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Mining the Northwest: Former Pure Gold shareholders take management to task over Red Lake fiasco

Investors of insolvent gold mining company expanding class action suit
(Pure Gold Mining photo)

The former management team and underwriters of a collapsed Red Lake gold mining company are being held to account by out-of-pocket shareholders.

A proposed securities class action suit filed in the Supreme Court of British Columbia against the former directors and officers of Pure Gold Mining of Vancouver is being expanded to seeking compensation for damages and losses incurred from their investments in Pure Gold Mining. 

They contend the gold company failed to properly disclose the true state of the company’s dire operational and financial predicament at its one and only mining asset in Red Lake. The company entered CCAA protection in October 2022 and was eventually sold to West Red Lake Gold Mines.

The proposed class action was filed in April 2022 to include investors who participated in share offerings in May and September 2021, and February 2022. It’s now been expanded to include those who invested in securities of Pure Gold between March 31, 2021 and Oct. 21, 2022 in both the primary and secondary market, according to KND Complex Litigation.

The defendants named in the class action are former president-CEO Darin Labrenz; former CFO Sean Tetzlaff; Mark O’Dea, a Pure Gold director; and Graeme Currie, director and board chair. Labrenz and Tetzlaff exited early in January 2022 as part of a corporate housecleaning. 

Also named are mining financiers Sprott Capital Partners and a group of underwriters involved in raising a total of $54.3 million for the company on three separate occasions, between May 2021 and February 2022 through share offering and brokered private placements.

The Pure Gold Mine entered commercial production in August 2021 and within a year ran into gold production and cash problems, forcing the company to halt operations and enter CCAA protection in late October of 2022. The majority of the original operating workforce of 271 were handed pink slips with a skeleton crew left on duty for care and maintenance of the mine, mill and tailings storage area.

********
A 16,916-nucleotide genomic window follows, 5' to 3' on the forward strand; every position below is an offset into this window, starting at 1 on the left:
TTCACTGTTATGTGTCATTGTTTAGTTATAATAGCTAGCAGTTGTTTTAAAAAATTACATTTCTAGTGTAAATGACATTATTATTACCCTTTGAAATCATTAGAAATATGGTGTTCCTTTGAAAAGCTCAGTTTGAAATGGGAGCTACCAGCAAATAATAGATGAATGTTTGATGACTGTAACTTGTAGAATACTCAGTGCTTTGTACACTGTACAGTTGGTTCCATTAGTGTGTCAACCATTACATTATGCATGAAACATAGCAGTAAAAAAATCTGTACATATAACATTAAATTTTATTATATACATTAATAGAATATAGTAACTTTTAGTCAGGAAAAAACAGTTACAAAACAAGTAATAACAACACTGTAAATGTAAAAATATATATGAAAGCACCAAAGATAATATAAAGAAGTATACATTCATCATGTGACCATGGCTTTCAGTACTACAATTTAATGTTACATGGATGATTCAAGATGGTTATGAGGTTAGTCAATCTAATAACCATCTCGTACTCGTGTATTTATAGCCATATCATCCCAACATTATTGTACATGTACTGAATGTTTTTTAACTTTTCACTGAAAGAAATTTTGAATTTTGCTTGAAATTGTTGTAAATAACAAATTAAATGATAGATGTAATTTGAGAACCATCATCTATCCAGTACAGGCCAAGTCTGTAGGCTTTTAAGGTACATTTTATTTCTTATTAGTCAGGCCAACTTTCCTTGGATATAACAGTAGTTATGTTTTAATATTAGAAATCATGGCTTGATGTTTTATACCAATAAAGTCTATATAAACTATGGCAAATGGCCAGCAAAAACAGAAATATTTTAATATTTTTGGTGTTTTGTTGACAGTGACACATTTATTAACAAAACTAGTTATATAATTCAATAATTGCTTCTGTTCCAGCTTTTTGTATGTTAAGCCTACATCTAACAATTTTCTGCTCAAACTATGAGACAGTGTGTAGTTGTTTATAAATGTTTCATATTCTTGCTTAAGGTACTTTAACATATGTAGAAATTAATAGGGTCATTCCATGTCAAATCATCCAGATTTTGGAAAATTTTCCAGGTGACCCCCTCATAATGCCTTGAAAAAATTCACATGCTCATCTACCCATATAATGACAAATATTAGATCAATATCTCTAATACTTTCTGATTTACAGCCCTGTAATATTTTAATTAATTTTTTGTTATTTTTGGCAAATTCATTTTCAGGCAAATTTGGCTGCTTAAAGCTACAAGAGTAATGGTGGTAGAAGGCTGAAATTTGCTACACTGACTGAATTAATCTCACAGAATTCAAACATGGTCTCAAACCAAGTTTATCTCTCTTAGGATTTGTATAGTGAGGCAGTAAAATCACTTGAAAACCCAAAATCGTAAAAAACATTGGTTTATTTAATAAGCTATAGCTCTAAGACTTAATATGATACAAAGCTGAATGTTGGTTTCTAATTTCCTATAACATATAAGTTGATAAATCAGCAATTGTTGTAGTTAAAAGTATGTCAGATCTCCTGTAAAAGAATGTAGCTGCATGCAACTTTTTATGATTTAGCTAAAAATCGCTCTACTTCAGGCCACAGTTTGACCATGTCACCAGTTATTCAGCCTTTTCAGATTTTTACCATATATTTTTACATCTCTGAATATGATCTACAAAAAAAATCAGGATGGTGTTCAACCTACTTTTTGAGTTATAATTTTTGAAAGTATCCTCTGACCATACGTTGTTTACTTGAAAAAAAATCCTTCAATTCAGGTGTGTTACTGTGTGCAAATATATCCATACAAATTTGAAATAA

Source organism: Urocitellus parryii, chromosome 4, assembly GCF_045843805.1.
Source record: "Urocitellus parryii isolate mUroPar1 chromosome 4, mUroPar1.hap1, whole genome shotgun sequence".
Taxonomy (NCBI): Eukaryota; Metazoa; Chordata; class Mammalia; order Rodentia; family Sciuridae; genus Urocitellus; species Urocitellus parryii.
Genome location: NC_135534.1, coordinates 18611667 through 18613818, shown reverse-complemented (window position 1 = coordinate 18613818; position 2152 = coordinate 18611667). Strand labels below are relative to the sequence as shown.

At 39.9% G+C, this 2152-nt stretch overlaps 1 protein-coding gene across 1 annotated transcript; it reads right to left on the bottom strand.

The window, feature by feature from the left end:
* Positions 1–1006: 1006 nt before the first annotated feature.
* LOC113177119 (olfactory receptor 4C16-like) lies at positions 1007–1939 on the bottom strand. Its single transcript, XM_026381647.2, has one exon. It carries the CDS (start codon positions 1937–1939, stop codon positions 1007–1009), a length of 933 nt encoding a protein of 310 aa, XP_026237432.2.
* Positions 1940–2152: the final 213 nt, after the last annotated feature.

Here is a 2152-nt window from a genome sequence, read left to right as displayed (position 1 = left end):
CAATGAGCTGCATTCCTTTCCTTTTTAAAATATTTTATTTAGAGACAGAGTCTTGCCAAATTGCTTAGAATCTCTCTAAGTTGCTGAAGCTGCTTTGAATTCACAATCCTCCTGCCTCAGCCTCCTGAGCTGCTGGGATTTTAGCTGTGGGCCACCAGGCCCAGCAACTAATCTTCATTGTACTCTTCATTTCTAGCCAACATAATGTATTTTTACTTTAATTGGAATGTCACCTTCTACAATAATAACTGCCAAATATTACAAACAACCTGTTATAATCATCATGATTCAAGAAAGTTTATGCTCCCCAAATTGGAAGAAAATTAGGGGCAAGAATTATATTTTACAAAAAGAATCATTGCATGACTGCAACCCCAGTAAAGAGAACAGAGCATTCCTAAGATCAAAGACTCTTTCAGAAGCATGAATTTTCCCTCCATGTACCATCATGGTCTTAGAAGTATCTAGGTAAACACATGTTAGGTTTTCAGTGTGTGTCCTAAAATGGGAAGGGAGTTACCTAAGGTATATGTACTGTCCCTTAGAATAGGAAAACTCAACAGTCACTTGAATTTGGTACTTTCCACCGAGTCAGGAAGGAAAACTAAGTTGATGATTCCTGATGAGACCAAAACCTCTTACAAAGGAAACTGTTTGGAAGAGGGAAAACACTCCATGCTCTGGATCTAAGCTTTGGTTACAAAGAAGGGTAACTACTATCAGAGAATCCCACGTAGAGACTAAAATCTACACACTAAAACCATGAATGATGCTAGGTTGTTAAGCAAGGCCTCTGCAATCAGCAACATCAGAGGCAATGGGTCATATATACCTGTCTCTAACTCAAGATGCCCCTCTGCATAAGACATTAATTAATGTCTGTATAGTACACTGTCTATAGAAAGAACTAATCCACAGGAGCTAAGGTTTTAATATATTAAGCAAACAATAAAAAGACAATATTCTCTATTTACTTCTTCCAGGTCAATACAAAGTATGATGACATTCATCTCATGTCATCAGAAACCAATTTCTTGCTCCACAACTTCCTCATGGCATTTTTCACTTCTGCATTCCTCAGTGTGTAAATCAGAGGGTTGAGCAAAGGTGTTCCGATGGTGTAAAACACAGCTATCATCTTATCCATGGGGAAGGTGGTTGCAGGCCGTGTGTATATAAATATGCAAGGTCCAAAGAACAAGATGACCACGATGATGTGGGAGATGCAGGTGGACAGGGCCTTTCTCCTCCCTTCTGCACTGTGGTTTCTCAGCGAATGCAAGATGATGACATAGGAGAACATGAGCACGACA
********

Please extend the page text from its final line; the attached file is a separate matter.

Most of the workforce were from Red Lake and the general area. About 100 contractors and mine service providers from the town and surrounding areas were also impacted.

Almost from the start of gold production, Pure Gold had been burning through money at an alarming rate.

In a startling admission during a 2022 web call with analysts and shareholders, the last management team at Pure Gold said their predecessors didn’t have a handle on the local geology and had started mining at the low-grade end of the deposit. This led to a number of downstream issues, delays, planning and operational missteps that put the company is a severe cash bind.

Sprott, the largest secured creditor, kept Pure Gold afloat with loans to stay solvent and later supported the company financially during the CCAA process.

Last May, the disgruntled shareholders contested the transfer of ownership of the mine to West Red Lake Gold Mines during the final court hearing of the CCAA process but a B.C. court judge allowed the sale to proceed.

The sale was structured around a reverse vesting order (RVO), a new and increasing popular tool in the CCAA process designed to keep distressed companies as ‘going concerns.’ 

This legal manoeuvre effectively wipes the slate clean for new ownership to move in, unencumbered. It also absolved Pure Gold’s former directors and officers from liability.

The RVO process was also used in the sale of Harte Gold to an Australian gold mining outfit in 2021.

RVOs allow the transfer of liabilities and unwanted assets out of the debtor companies — basically anything the purchasing company doesn’t want — into specially created residual companies (ResidualCos) which are then liquidated or placed into bankruptcy. 

Shares of Pure Gold Mining were delisted from the TSX Venture Exchange last June.

Beyond the impacted shareholders, many others were left in the lurch when the mine was shuttered.

Dozens of mining contractors and service and supply companies were collectively owed $149.3 million, but they are categorized as unsecured creditors.